John Pawson has recently completed his project at the Moritzkirche in Ausburg Germany. The minimalist design, typical of Pawson and his team, has appealed to contemporary tastes for clean white spaces and the ubiquitous assumption that white provides a neutral platform for creativity, divinity, or whatever your desires may be (see Inside the White Cube: The Ideology of the Gallery Spaceby Brian O'doherty.)
from the design team
The church of St Moritz has been through many changes since its foundation nearly a thousand years ago. Devastating fires, changes in liturgical practice, aesthetic evolution and wartime bombing have each left their mark on the fabric of the building.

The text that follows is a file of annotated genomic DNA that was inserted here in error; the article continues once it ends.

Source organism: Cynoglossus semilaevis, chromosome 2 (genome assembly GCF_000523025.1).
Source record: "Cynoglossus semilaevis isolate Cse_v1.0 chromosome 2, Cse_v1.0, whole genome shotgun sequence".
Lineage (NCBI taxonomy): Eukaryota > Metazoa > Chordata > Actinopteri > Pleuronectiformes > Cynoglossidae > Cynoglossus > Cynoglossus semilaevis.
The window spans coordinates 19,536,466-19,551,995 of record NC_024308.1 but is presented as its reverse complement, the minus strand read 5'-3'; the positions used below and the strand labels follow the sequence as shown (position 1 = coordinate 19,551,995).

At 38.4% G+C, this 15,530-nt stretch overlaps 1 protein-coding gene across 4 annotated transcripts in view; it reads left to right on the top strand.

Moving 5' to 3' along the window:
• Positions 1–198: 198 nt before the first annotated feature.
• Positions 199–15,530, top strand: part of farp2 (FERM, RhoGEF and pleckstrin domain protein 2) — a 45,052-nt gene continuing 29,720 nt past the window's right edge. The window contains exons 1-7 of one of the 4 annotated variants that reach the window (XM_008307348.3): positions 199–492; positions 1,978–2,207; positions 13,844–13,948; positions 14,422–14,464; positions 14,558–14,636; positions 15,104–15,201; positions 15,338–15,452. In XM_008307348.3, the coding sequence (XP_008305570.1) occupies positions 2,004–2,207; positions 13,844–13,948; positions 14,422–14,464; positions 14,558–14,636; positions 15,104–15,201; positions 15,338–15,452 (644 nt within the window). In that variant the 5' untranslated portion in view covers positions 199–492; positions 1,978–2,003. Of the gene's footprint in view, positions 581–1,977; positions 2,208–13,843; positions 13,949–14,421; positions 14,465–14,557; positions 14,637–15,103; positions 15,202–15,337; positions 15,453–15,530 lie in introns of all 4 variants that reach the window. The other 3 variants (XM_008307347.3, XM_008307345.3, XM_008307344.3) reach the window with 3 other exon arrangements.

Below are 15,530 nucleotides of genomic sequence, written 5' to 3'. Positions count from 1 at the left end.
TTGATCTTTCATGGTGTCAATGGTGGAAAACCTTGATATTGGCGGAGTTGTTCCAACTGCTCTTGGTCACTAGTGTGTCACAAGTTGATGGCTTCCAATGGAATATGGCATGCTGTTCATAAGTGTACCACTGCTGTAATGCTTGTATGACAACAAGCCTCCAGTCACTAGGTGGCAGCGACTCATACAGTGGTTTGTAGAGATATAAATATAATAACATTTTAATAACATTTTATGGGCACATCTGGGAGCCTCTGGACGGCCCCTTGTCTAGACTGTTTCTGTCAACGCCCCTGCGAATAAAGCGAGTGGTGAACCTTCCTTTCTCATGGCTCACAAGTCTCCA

The purpose of this latest intervention has been to retune the existing architecture, from aesthetic, functional and liturgical perspectives, with considerations of sacred atmosphere always at the heart of the project. The work has involved the meticulous paring away of selected elements of the church’s complex fabric and the relocation of certain artefacts, to achieve a clearer visual field. Drawing on existing forms and elements of vocabulary, an architectural language has evolved that is recognisable in subtle ways as something new, yet has no jarring foreign elements.